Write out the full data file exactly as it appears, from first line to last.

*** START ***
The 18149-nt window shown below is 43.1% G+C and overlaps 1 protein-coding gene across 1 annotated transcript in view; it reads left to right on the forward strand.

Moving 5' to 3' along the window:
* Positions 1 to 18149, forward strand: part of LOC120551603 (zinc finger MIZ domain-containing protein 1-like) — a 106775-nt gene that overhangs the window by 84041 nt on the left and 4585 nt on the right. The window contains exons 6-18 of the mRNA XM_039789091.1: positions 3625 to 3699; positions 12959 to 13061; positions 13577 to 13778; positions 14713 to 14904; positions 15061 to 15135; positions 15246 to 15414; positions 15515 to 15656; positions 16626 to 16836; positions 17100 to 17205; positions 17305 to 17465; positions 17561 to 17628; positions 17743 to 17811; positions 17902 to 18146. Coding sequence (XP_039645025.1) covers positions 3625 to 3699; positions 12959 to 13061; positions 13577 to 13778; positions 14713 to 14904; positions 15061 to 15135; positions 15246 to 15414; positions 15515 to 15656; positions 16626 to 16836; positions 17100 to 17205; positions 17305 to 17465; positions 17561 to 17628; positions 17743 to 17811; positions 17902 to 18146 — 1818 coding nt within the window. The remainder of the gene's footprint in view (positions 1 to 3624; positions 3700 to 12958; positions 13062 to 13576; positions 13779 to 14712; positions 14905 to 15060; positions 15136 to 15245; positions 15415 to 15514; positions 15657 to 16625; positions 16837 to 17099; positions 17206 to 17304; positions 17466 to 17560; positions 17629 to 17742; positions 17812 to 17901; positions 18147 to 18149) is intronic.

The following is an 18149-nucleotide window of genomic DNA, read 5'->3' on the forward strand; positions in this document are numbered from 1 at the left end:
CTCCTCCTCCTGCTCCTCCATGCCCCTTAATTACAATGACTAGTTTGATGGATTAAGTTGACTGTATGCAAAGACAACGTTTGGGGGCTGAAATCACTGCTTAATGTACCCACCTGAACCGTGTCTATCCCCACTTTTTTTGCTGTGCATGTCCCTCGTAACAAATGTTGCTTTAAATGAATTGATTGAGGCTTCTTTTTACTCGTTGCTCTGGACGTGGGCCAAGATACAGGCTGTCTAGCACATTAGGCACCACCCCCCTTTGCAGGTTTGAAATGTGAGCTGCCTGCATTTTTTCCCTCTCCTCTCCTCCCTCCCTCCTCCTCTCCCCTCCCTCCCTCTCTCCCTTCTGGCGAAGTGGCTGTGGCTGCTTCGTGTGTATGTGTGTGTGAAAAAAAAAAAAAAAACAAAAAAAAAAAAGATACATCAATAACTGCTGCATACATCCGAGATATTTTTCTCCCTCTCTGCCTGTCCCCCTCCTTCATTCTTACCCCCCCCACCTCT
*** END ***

The 18149-nt window shown below is 43.1% G+C and overlaps 1 protein-coding gene across 1 annotated transcript in view; it reads left to right on the forward strand.

Moving 5' to 3' along the window:
* Positions 1 to 18149, forward strand: part of LOC120551603 (zinc finger MIZ domain-containing protein 1-like) — a 106775-nt gene that overhangs the window by 84041 nt on the left and 4585 nt on the right. The window contains exons 6-18 of the mRNA XM_039789091.1: positions 3625 to 3699; positions 12959 to 13061; positions 13577 to 13778; positions 14713 to 14904; positions 15061 to 15135; positions 15246 to 15414; positions 15515 to 15656; positions 16626 to 16836; positions 17100 to 17205; positions 17305 to 17465; positions 17561 to 17628; positions 17743 to 17811; positions 17902 to 18146. Coding sequence (XP_039645025.1) covers positions 3625 to 3699; positions 12959 to 13061; positions 13577 to 13778; positions 14713 to 14904; positions 15061 to 15135; positions 15246 to 15414; positions 15515 to 15656; positions 16626 to 16836; positions 17100 to 17205; positions 17305 to 17465; positions 17561 to 17628; positions 17743 to 17811; positions 17902 to 18146 — 1818 coding nt within the window. The remainder of the gene's footprint in view (positions 1 to 3624; positions 3700 to 12958; positions 13062 to 13576; positions 13779 to 14712; positions 14905 to 15060; positions 15136 to 15245; positions 15415 to 15514; positions 15657 to 16625; positions 16837 to 17099; positions 17206 to 17304; positions 17466 to 17560; positions 17629 to 17742; positions 17812 to 17901; positions 18147 to 18149) is intronic.

The following is an 18149-nucleotide window of genomic DNA, read 5'->3' on the forward strand; positions in this document are numbered from 1 at the left end:
CTCCTCCTCCTGCTCCTCCATGCCCCTTAATTACAATGACTAGTTTGATGGATTAAGTTGACTGTATGCAAAGACAACGTTTGGGGGCTGAAATCACTGCTTAATGTACCCACCTGAACCGTGTCTATCCCCACTTTTTTTGCTGTGCATGTCCCTCGTAACAAATGTTGCTTTAAATGAATTGATTGAGGCTTCTTTTTACTCGTTGCTCTGGACGTGGGCCAAGATACAGGCTGTCTAGCACATTAGGCACCACCCCCCTTTGCAGGTTTGAAATGTGAGCTGCCTGCATTTTTTCCCTCTCCTCTCCTCCCTCCCTCCTCCTCTCCCCTCCCTCCCTCTCTCCCTTCTGGCGAAGTGGCTGTGGCTGCTTCGTGTGTATGTGTGTGTGAAAAAAAAAAAAAAAACAAAAAAAAAAAAGATACATCAATAACTGCTGCATACATCCGAGATATTTTTCTCCCTCTCTGCCTGTCCCCCTCCTTCATTCTTACCCCCCCCACCTCT